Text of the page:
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Small groups, big answers in HER2 testing

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And for those troublesome 2+ IHC cases? “Again, additional counting by a second observer in the areas that are 2+ staining,” Dr. Allison says. In contrast to group two, because of the evidence supporting that many of these cases have co-amplification of the HER2 and centromeric control signals, the guideline’s authors wanted to give the benefit of the doubt to patients who have 2+ IHC results and high levels of HER2 copy number, but are ratio negative. Cases that are 2+ and 3+ are both considered positive. As with group two, the guideline provides a comment for inclusion in pathologists’ reports. Dr. Allison says she starts her comments by noting the results are unusual/infrequent, and that additional testing was done per the new guideline, to explain what’s been done and how that might differ from the way similar cases were previously handled.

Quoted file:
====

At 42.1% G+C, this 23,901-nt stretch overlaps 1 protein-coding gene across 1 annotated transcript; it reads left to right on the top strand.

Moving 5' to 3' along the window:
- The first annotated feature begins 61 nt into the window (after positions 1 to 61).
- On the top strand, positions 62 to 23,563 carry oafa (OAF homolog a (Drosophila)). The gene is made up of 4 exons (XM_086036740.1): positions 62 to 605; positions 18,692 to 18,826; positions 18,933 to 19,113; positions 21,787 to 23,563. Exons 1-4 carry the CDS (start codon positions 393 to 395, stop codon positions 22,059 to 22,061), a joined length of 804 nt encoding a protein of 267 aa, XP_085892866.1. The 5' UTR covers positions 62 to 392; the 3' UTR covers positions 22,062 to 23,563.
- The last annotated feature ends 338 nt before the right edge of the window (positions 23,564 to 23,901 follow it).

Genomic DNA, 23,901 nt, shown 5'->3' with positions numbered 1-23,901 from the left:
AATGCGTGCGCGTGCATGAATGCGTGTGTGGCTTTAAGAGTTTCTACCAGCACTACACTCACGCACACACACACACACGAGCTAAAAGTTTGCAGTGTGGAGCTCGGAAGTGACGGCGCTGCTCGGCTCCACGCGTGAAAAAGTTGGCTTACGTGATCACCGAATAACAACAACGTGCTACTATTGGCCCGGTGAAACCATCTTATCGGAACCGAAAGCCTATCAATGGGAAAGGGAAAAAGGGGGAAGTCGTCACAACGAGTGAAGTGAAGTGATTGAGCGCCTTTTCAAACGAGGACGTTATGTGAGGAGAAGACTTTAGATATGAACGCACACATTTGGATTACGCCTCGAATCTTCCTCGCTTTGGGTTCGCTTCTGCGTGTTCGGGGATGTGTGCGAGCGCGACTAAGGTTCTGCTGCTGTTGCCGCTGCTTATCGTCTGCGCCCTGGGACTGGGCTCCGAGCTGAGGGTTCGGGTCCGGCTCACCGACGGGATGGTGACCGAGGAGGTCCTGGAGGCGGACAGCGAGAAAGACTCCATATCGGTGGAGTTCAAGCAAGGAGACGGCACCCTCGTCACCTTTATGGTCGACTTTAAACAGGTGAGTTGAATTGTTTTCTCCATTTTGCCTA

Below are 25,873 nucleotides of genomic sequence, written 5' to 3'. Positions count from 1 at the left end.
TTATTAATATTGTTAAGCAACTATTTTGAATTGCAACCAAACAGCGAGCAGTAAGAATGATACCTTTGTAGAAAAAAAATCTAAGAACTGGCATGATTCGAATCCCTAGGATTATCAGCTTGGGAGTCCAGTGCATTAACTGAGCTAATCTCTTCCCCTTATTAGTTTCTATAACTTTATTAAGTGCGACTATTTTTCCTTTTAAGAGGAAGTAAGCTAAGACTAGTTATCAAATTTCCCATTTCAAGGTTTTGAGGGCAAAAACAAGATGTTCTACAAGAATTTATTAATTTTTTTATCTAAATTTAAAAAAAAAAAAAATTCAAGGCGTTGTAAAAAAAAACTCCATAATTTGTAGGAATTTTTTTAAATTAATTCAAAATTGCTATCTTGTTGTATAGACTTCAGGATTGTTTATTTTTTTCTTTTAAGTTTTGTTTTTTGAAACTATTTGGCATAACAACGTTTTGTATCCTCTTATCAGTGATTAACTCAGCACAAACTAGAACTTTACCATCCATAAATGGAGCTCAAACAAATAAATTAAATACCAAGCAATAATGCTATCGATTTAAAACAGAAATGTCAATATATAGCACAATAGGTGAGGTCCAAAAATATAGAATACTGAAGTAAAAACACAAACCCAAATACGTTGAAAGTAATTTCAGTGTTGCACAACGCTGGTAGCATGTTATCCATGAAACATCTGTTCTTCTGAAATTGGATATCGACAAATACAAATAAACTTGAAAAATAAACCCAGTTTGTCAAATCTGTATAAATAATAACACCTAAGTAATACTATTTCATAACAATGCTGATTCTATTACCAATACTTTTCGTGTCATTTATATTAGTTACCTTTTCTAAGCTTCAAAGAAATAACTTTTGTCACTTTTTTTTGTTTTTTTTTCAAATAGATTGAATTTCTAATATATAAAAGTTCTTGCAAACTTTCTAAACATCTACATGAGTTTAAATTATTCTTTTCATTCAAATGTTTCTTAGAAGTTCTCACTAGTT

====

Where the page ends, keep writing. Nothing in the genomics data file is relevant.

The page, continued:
On to group four (clinical question No. 5). Can you bear to hear the word “equivocal” one more time?

In the 2013 guideline, these cases were breast cancer’s interminable trip on a Great Plains interstate, with their often equivocal IHC results, followed by an equivocal FISH, IHC, or both. Do we retest? Do we do alternative probes? Do we do IHC? Do we take another sample to get us out of the loop of continuous equivocal results? “It seemed endless,” Dr. Allison says.

The majority of these cases (HER2/CEP17 ratio <2.0; average HER2 copy number ≥4.0 and <6.0 signals per cell) are zero to 2+ by IHC, while 3+ cases are rare. And, as with group three, their ratio negative status meant they were not included in the original trials. Based on data from other trials, however, it doesn’t appear that this group does any worse than other HER2-negative cases that are ER positive (as most of these cases are).